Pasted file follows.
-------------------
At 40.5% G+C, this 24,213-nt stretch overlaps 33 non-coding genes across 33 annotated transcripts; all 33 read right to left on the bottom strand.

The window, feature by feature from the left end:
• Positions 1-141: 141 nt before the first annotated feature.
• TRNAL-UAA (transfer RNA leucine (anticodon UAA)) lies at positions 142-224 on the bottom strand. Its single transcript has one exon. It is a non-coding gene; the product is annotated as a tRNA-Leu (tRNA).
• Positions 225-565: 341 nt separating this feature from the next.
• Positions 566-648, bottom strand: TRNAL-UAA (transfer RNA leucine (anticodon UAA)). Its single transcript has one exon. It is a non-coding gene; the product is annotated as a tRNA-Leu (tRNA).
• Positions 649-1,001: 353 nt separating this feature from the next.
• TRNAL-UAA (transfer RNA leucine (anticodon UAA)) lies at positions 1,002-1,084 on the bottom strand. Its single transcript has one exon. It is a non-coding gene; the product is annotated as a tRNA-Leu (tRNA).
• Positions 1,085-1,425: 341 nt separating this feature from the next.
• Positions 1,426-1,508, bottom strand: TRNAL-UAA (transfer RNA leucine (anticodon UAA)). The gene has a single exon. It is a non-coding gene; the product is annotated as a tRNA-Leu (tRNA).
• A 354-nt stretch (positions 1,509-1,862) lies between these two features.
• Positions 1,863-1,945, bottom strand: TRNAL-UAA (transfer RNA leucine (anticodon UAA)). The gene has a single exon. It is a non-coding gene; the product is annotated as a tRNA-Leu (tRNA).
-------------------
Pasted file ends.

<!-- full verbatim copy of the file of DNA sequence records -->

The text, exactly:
At 40.5% G+C, this 24,213-nt stretch overlaps 33 non-coding genes across 33 annotated transcripts; all 33 read right to left on the bottom strand.

The window, feature by feature from the left end:
• Positions 1-141: 141 nt before the first annotated feature.
• TRNAL-UAA (transfer RNA leucine (anticodon UAA)) lies at positions 142-224 on the bottom strand. Its single transcript has one exon. It is a non-coding gene; the product is annotated as a tRNA-Leu (tRNA).
• Positions 225-565: 341 nt separating this feature from the next.
• Positions 566-648, bottom strand: TRNAL-UAA (transfer RNA leucine (anticodon UAA)). Its single transcript has one exon. It is a non-coding gene; the product is annotated as a tRNA-Leu (tRNA).
• Positions 649-1,001: 353 nt separating this feature from the next.
• TRNAL-UAA (transfer RNA leucine (anticodon UAA)) lies at positions 1,002-1,084 on the bottom strand. Its single transcript has one exon. It is a non-coding gene; the product is annotated as a tRNA-Leu (tRNA).
• Positions 1,085-1,425: 341 nt separating this feature from the next.
• Positions 1,426-1,508, bottom strand: TRNAL-UAA (transfer RNA leucine (anticodon UAA)). The gene has a single exon. It is a non-coding gene; the product is annotated as a tRNA-Leu (tRNA).
• A 354-nt stretch (positions 1,509-1,862) lies between these two features.
• Positions 1,863-1,945, bottom strand: TRNAL-UAA (transfer RNA leucine (anticodon UAA)). The gene has a single exon. It is a non-coding gene; the product is annotated as a tRNA-Leu (tRNA).